Barn's burnt down--
I can see the moon.
When we first moved to California, we got an apartment that was a good apartment, one that we felt lucky to have landed – both because of the housing crunch at the time and the fact that prior to that we were living in a tent. Should I have to mention we had no jobs? – and me, the about-to-be-grad-student, with no prospects for getting one.
We stayed in that apartment for 5 and a half years. Longer than I can remember staying anywhere for quite some time. At about the five-year mark, I got antsy. Maybe we should move. I was aided in my thought process by a rat-bastard property manager that was dumber than mud and with whom I had multiple heated arguments. Most of them involved some invasion of privacy and loss of garden. We were renters in a majority owner-occupied condo complex and enthusiastically ignored. I've written poems about this experience. They aren't pretty.
Mike wasn't so sure about the move. I couldn't explain in any real terms why (besides the manager) I wanted out. It just seemed like maybe it was time.
After getting really ripped one night at the bar around the corner and complaining loudly about each of our neighbors as I gripped Mike's arm while teetering along the path back to our place, we decided it might indeed be that time.
We found a new place and voila! the move was on. Two months later our new landlord called to say she wanted her house back. And so began our next 5 years – move after move after move. My friends hauled away furniture while I lay curled on whatever soft thing was left, queasy as all get out, 6 weeks pregnant. Then, for Isaac's first two birthdays we celebrated by moving. If we refer to something in the past or if we look at pictures, Isaac will ask whether it was in the old house, the old-old house, or the old-old -old house.
Nowadays, we talk about the possibility of having our very own house some day. Of buying one or building one. When I first brought up the concept of buying a house, Isaac went pensive for a long time, then came the questions: “How will we get it home? Will it fit in Auntie Bridgett's truck?” Since then, my boy has moved along with us in our dream. Sometimes he'll tell me about how when he gets bigger we'll have lots of trees in the yard. And lots of grass and lots of garden. He'll show me just how crazy he'll run around when we have all that space. He speculates on how many pomegranate trees we will have in the orchard.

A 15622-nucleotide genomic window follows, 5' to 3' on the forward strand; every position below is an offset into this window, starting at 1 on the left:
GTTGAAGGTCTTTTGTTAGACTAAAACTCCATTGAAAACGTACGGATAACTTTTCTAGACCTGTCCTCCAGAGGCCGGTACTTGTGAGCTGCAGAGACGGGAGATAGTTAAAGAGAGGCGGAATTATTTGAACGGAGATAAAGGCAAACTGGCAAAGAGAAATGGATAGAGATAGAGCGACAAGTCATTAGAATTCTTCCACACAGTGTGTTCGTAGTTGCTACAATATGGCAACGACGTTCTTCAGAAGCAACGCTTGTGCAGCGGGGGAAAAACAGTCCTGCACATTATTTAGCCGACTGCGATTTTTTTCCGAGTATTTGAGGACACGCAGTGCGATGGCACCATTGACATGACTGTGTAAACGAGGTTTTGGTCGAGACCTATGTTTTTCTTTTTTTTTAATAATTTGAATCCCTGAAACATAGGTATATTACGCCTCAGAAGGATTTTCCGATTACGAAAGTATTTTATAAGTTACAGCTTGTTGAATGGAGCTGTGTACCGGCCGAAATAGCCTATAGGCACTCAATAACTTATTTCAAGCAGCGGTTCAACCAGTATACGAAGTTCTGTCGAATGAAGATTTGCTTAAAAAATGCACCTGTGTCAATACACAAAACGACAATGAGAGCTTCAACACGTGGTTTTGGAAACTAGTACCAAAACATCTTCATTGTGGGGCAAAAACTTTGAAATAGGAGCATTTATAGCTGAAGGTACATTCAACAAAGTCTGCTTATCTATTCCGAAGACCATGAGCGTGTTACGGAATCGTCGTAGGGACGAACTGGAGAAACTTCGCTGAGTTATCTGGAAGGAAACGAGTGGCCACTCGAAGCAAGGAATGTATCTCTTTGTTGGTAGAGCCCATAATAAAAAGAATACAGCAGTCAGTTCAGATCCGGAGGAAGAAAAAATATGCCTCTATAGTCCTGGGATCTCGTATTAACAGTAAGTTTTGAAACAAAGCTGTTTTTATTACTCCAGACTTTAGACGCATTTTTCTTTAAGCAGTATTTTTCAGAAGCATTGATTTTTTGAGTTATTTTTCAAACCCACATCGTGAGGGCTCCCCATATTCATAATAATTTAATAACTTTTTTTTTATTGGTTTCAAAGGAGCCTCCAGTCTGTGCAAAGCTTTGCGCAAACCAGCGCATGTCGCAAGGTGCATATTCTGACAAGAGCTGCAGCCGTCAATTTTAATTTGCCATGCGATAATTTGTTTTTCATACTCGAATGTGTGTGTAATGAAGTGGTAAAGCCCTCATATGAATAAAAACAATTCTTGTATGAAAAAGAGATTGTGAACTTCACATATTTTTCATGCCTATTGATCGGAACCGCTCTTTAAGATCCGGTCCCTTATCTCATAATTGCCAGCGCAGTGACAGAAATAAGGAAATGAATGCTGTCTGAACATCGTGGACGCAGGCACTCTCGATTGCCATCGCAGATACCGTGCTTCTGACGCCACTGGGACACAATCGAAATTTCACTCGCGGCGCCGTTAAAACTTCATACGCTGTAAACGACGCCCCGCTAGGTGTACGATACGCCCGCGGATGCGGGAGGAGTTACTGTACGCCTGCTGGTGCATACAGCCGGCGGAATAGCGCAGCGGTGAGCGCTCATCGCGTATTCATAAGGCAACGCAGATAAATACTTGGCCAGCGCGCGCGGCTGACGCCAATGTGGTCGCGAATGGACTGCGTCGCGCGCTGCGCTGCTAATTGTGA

Not one to dismiss his history, however, Isaac has also started to talk about the time when he can come back to this house, “when this house is old.” Despite the fact that we have many fond memories accumulating in our current locale, pretty much all of Isaac's conscious ones, and are about to celebrate – imagine – his third birthday in a row! in this same house, he, quite frankly, can't wait to knock it down.
Demolition as high on his list of interests as building, he describes to me in detail the demise of our hearth and home. The windows is his room are going first, or, some days, the front door. BAM! SMASH! Down it will come – WHAMMO! Crumbling into tiny pieces under his direction and ambitious agenda. And then this wall, and the bathroom that mama's always hated anyway – VROOM! CRUNCH! All of it razed. He'll be using his current tools – sturdy colorful plastic numbers our friends Barb and Chris got him when he turned one, plus the piece of oak branch he uses for a jackhammer.
When I first arrived in Hungary in 1994 to take a job teaching English in a secondary school, a woman who remains a friend to this day, Anna, toured me around the city. It was an odd kind of circuit. Every so often, she'd point and say something like, “See that spot over there? There, where there's nothing. That's where the Lenin statue was.” “There?” I'd try to confirm, never sure I had the right spot of nothing picked out, scanning the plaza or bus station or street corner. “Yes,” she'd say, “There. Just there. You see?” “Uh-huh,” I'd say, not wanting to be disagreeable.
While the metaphor doesn't carry over so smoothly – our house is not a Lenin statue, not a representation of oppression and loss, sometimes you have to get things out of the way to move forward. Even things that aren't obvious obstacles. I'll admit I've started to fantasize about when this house no longer stands – in the figurative sense – hoping (because we're allowed that emotion now) that this will be the last one we can't paint the walls of, the last one we look at on moving day and say, “Why wasn't it ever this clean when we lived here?” Maybe it's no Lenin, but it's one in a line of rentals, a line of not-ours. Maybe the last one.
Monday, February 02, 2009
Barn's burnt down--